Bats are unusually insensitive to brief low-frequency tones

Four species of bats were remarkably less sensitive than non-bats to brief sounds of 10 kHz and below, implying that temporal summation in the mammalian auditory system can show large species differences, and that the detection of brief sound is likely influenced by the selective pressures on each species as well as by the physical integration of energy in the auditory system.

Production of Biosonar Signals: Structure and Form

In this chapter, the current understanding of how each of these vertebrate groups produce and control their biosonar signals is reviewed.



Hearing in a megachiropteran fruit bat (Rousettus aegyptiacus).

Methodological issues, specifically training an animal to listen for low-intensity signals and imposing a significant cost for failing to report signals (i.e., misses), are discussed as the basis for the discrepancy between results and earlier reports.

Echolocation: Implications for Ecology and Evolution of Bats

  • M. Fenton
  • Biology
    The Quarterly Review of Biology
  • 1984
Echolocation divulges a great deal of information about the echolocator itself, and so permits intraspecific and interspecific piracy of information, a consequence that could be inconvenient or fatal in animals that use it.

Echolocation signals of wild Atlantic spotted dolphin (Stenella frontalis).

  • W. AuD. Herzing
  • Physics
    The Journal of the Acoustical Society of America
  • 2003
An array of four hydrophones arranged in a symmetrical star configuration was used to measure the echolocation signals of the Atlantic spotted dolphin in the Bahamas and the characteristics of the signals were similar to those of captive Tursiops truncatus, Delphinapterus leucas and Pseudorca crassidens measured in open waters under controlled conditions.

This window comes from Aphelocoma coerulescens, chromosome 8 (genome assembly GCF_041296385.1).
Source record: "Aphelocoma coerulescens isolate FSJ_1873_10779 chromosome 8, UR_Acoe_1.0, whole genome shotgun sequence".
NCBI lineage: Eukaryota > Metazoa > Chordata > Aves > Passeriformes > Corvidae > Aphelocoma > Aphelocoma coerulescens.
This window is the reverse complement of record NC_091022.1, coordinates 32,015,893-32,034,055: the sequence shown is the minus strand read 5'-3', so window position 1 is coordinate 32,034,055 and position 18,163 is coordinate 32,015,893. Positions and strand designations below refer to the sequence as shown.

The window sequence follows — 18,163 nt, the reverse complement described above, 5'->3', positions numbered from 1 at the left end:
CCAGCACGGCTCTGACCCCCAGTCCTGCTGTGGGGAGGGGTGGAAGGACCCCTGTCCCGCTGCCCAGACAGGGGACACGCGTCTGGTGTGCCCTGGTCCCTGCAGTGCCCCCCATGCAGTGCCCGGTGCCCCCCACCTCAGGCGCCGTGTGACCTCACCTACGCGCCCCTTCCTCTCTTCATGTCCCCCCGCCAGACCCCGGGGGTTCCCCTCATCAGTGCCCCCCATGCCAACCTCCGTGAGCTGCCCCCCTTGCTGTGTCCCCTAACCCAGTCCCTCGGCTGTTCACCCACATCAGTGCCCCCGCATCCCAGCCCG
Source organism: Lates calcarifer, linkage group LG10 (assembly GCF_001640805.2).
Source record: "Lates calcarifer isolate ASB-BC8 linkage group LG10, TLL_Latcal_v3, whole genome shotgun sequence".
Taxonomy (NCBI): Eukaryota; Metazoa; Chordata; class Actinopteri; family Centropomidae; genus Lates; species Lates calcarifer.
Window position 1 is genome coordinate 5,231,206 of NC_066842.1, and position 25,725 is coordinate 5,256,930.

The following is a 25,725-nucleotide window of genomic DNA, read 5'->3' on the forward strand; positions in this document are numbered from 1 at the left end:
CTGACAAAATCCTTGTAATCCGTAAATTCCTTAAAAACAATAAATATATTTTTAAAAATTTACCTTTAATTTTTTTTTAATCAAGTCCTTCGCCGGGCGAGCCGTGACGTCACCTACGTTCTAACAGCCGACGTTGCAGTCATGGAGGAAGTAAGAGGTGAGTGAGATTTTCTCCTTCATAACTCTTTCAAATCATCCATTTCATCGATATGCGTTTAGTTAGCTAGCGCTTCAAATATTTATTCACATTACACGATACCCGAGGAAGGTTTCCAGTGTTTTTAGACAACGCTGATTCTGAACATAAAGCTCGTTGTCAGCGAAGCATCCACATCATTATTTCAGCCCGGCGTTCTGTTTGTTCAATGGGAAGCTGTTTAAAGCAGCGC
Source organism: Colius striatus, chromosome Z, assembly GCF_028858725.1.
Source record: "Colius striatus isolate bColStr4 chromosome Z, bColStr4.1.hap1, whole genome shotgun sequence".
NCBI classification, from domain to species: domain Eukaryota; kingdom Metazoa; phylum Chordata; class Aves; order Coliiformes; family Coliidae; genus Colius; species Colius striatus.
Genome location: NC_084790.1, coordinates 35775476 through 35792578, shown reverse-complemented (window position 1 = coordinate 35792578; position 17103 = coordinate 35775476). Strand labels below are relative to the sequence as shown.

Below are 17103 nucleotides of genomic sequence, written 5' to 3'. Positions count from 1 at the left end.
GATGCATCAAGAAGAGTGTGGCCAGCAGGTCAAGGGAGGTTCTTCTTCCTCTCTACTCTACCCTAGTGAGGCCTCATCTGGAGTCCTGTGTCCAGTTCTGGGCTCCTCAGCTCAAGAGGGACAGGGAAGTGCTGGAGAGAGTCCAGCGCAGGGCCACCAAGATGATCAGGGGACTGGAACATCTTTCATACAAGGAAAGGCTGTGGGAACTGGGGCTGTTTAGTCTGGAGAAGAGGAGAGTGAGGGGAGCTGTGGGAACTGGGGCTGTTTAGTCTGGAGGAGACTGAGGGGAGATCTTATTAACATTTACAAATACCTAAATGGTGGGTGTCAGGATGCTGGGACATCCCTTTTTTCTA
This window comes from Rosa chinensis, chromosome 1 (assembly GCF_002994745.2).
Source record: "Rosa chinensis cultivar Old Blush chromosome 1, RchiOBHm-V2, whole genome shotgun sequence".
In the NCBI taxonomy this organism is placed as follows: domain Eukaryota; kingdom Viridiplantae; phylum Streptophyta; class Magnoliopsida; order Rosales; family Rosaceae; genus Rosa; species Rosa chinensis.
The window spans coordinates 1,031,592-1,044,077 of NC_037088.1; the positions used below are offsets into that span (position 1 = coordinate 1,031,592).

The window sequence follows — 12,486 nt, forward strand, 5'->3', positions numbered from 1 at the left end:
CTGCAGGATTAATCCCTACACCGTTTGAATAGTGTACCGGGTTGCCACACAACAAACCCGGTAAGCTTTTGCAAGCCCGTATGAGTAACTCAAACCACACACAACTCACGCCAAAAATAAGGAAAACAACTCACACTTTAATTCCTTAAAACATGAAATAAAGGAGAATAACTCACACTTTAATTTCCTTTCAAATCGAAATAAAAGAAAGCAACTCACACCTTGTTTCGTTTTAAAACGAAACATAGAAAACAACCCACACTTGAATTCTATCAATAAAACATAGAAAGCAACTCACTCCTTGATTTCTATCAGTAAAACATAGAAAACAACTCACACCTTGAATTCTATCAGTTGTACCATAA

Echolocation in free-flying Atiu Swiftlets (Aerodramus sawtelli)

Spectral analyses indicate that the birds do not adjust the peak frequencies of their calls as they fly within the cave and it is suggested the bird does not systematically structure the frequency content of its calls.

The physiology of vocalization by the echolocating oilbird,Steatornis caripensis

Oilbirds have a bilaterally asymmetrical bronchial syrinx with which they produce echolocating clicks and a variety of social vocalizations andMini-breaths permit oilbirds to produce click trains having a long train duration uninterrupted by a long inspiration.

Echolocation behavior of big brown bats, Eptesicus fuscus, in the field and the laboratory.

Echolocation signals were recorded from big brown bats, Eptesicus fuscus, flying in the field and the laboratory, and in the terminal phase of insect capture sequences, where Fmin decreased with decreasing signal duration.


Rousettus' success at echolocation was considerably reduced when it was forced to fly in a field of intense thermal noise and its results have been compared with those of Curtis (1952) who studied the vespertilionid, Myotis l.

Hearing in American leaf-nosed bats. III: Artibeus jamaicensis

Temporal integration in the echolocating bat, Megaderma lyra

Behavioral audiogram and masked thresholds of the megachiropteran echolocating bat,Rousettus

Summary1.A behavioral auditory threshold obtained by operant conditioning of the megachiropteran bat,Rousettus aegyptiacus, is described.2.The auditory threshold in quiet has a maximum sensitivity